Marine debris removal set for Earth Day

This Earth Day, the Washington coast will be getting that spring cleaning treatment.

Washington CoastSavers, an alliance of partners devoted to removing marine debris from beaches, will host the Washington Coast Cleanup on Saturday, April 23. Volunteers will remove debris from beaches along the Pacific Coast and Strait of Juan de Fuca.

“Come together with thousands of volunteers to remove tons of harmful and slightly marine debris off nearly 200 miles of Washington beaches,” the Washington CoastSavers said in a statement on Wednesday, April 13.

During the Washington Coast Cleanup in 2016, over 1,400 volunteers removed more than 20 tons of trash from beaches spanning from Cape Disappointment all the way up to Cape Flattery.

Funding for the Washington Coast Cleanup is provided by the NOAA Marine Debris Program. The program is also funding a pilot recycling program to reduce plastic waste and provide an alternative to the landfill.

In conjunction with Net Your Problem, the cleanup will direct items, such as colored styrofoam, PVC, lighters, and wrappers to where they can be used to generate energy. Other items, such as hard plastic buoys, foam floats, white styrofoam, nets, and rope will go to Ocean Legacy to be turned into plastic pellets and later repurposed as other plastic products.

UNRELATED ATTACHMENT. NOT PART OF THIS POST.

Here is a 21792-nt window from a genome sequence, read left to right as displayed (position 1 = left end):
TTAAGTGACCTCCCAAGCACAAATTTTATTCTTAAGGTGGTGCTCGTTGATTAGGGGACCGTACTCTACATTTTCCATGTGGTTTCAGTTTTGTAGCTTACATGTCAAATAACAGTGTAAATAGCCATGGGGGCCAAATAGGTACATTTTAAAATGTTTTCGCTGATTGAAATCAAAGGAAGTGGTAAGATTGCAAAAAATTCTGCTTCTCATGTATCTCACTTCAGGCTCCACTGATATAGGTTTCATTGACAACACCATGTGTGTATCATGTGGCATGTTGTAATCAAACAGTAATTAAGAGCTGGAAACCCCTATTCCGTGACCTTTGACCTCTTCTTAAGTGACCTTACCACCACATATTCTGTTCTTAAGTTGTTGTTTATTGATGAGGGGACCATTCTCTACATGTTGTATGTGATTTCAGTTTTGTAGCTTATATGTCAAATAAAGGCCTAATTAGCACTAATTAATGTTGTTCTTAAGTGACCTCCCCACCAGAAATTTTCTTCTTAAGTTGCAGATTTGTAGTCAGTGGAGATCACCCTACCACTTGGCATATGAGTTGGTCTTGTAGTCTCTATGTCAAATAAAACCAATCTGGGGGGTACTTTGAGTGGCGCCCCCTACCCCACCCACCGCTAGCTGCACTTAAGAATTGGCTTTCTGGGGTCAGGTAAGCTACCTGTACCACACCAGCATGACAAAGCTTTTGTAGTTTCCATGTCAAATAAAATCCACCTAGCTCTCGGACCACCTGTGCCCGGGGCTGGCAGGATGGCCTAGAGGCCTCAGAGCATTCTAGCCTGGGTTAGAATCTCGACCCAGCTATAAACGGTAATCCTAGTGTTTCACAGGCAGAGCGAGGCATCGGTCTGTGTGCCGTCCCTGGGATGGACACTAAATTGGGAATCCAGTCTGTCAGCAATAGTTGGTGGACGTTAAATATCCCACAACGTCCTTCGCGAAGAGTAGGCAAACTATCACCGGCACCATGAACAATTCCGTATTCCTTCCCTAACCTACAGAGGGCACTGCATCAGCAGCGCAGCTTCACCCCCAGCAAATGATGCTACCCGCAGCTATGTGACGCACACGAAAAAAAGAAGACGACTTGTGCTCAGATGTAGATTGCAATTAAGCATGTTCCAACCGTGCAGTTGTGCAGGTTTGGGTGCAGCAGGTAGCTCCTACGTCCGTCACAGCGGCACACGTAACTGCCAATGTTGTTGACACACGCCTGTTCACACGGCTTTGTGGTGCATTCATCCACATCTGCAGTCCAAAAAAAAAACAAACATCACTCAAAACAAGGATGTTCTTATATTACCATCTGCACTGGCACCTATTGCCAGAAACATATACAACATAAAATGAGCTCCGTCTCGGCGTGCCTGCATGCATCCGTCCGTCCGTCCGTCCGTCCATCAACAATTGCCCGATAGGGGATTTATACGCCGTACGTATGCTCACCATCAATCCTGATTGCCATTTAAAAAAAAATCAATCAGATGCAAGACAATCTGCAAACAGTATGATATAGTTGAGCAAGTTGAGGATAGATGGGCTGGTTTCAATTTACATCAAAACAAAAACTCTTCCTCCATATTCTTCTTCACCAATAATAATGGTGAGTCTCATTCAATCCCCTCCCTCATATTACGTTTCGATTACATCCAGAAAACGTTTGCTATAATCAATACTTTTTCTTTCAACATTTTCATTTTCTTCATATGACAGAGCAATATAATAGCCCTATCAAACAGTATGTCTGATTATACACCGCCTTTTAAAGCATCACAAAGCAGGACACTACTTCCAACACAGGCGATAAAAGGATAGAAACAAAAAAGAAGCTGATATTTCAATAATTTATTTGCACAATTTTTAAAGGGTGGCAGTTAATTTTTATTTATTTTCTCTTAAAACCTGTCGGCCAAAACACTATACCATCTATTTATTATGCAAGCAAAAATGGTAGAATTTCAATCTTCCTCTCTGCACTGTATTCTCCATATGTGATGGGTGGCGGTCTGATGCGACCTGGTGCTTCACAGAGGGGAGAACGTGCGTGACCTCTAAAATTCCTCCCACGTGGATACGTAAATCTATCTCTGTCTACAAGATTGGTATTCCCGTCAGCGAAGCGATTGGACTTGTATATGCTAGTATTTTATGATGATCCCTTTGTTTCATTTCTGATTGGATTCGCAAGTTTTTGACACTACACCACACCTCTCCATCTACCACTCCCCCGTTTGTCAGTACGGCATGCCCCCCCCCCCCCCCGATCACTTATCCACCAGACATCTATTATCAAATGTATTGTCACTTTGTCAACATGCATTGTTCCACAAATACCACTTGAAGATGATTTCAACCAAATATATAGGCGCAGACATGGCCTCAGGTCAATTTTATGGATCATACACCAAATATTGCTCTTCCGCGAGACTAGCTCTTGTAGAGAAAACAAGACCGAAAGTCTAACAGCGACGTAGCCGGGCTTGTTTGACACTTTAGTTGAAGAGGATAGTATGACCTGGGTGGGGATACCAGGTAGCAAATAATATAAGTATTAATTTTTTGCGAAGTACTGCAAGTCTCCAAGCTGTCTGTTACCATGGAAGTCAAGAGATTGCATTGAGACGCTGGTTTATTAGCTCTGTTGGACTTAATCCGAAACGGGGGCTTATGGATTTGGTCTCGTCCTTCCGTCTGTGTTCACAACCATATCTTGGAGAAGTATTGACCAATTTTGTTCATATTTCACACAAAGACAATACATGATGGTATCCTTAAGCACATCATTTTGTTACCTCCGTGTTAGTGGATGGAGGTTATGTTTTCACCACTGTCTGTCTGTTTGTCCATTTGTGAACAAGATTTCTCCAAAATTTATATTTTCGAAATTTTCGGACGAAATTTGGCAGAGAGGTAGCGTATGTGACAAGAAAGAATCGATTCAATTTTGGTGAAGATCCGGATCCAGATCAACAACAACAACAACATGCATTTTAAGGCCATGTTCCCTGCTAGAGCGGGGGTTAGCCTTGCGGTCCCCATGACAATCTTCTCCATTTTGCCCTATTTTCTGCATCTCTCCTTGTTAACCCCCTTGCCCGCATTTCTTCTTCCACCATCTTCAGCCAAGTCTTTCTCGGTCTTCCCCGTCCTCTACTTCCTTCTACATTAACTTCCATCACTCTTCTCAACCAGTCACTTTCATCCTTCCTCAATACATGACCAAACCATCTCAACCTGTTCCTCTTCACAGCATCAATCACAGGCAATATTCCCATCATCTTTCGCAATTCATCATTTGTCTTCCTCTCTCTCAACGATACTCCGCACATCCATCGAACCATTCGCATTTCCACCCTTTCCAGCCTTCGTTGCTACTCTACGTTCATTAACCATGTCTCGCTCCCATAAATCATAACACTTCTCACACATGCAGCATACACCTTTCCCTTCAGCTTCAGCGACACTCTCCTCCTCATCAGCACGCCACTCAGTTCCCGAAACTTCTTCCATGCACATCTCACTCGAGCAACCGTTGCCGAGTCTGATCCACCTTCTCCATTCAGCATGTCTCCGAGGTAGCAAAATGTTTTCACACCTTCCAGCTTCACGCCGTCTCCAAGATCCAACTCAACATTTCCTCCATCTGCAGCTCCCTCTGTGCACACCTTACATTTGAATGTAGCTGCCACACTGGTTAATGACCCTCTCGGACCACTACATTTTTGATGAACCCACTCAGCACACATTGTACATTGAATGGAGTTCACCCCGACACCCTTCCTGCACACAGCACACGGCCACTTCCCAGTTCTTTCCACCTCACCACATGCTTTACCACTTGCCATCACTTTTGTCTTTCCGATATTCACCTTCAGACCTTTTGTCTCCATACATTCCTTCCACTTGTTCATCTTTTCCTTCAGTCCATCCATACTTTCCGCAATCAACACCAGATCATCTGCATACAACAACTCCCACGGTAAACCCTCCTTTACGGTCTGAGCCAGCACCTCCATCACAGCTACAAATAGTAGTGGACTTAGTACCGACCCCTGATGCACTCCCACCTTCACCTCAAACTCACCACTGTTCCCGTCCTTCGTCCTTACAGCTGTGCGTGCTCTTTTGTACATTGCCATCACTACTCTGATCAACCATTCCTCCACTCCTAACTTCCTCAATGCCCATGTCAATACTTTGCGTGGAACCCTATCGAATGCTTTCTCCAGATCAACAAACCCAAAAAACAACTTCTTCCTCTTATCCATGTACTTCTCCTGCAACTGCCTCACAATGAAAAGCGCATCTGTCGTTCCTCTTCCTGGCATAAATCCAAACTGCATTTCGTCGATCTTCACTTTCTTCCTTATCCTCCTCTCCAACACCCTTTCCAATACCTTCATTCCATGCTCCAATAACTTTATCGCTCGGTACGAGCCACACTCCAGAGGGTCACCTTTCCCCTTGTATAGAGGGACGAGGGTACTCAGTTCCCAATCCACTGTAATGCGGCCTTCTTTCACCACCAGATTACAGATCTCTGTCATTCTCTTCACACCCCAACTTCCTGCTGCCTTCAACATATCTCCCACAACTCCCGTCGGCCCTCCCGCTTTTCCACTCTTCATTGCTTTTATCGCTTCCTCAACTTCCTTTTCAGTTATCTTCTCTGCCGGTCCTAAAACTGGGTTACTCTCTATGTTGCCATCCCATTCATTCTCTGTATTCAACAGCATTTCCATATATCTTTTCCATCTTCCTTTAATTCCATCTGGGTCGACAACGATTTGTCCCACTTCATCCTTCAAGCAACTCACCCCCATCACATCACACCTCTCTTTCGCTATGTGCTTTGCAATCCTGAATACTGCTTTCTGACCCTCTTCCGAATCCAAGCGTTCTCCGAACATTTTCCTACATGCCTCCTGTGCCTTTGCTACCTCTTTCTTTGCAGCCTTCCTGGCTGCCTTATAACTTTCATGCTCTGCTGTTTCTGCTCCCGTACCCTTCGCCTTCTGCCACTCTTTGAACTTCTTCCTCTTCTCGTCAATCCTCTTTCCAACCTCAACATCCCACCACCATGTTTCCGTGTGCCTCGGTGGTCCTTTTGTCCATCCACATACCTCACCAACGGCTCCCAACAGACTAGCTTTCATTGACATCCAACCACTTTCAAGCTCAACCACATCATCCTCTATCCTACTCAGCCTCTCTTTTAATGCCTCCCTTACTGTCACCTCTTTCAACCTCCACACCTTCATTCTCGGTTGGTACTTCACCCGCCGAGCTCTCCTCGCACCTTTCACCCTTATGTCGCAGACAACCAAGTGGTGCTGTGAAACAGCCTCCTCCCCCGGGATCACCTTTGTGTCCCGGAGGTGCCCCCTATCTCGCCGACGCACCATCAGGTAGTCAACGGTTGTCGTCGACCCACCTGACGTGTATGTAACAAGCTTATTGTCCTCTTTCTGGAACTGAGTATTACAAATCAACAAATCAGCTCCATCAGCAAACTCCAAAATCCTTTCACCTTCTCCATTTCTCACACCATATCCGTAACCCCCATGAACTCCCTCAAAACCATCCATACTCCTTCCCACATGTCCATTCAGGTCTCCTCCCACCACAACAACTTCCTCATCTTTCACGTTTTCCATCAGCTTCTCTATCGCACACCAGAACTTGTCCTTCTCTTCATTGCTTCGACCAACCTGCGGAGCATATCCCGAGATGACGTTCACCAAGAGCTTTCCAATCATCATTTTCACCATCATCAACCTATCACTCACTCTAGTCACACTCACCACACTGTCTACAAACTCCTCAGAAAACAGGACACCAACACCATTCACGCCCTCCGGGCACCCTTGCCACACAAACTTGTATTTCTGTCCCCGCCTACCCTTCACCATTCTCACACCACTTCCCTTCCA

“Given the amount of plastic debris floating in our oceans, the potential for wildlife impacts is enormous. Plastics in the marine environment never fully degrade but tend to fragment into smaller pieces. Marine animals at all levels of the marine food web, from plankton to megafauna, mistake marine debris for food and ingest plastic,” states the NOAA Olympic Coast National Marine Sanctuary website.

Derelict fishing gear, which is constructed from resilient materials and takes longer to degrade, is also a concern as the debris kills marine animals through entanglement.

Washington CoastSavers began organizing an annual beach cleanup in 2007. The cleanup typically occurs every April on the Saturday closest to Earth Day, but is tide-dependent.

Washington State Parks, Olympic National Park, Olympia Coast National Marine Sanctuary, and Lions Club International are some of this year’s cleanup partners and will host site registration stands. Interested volunteers are encouraged to register at the beach nearest to them or carpool to a further location as parking is limited.

Volunteers will be provided with reusable bags at some locations, as well as plastic gloves. Registration is available at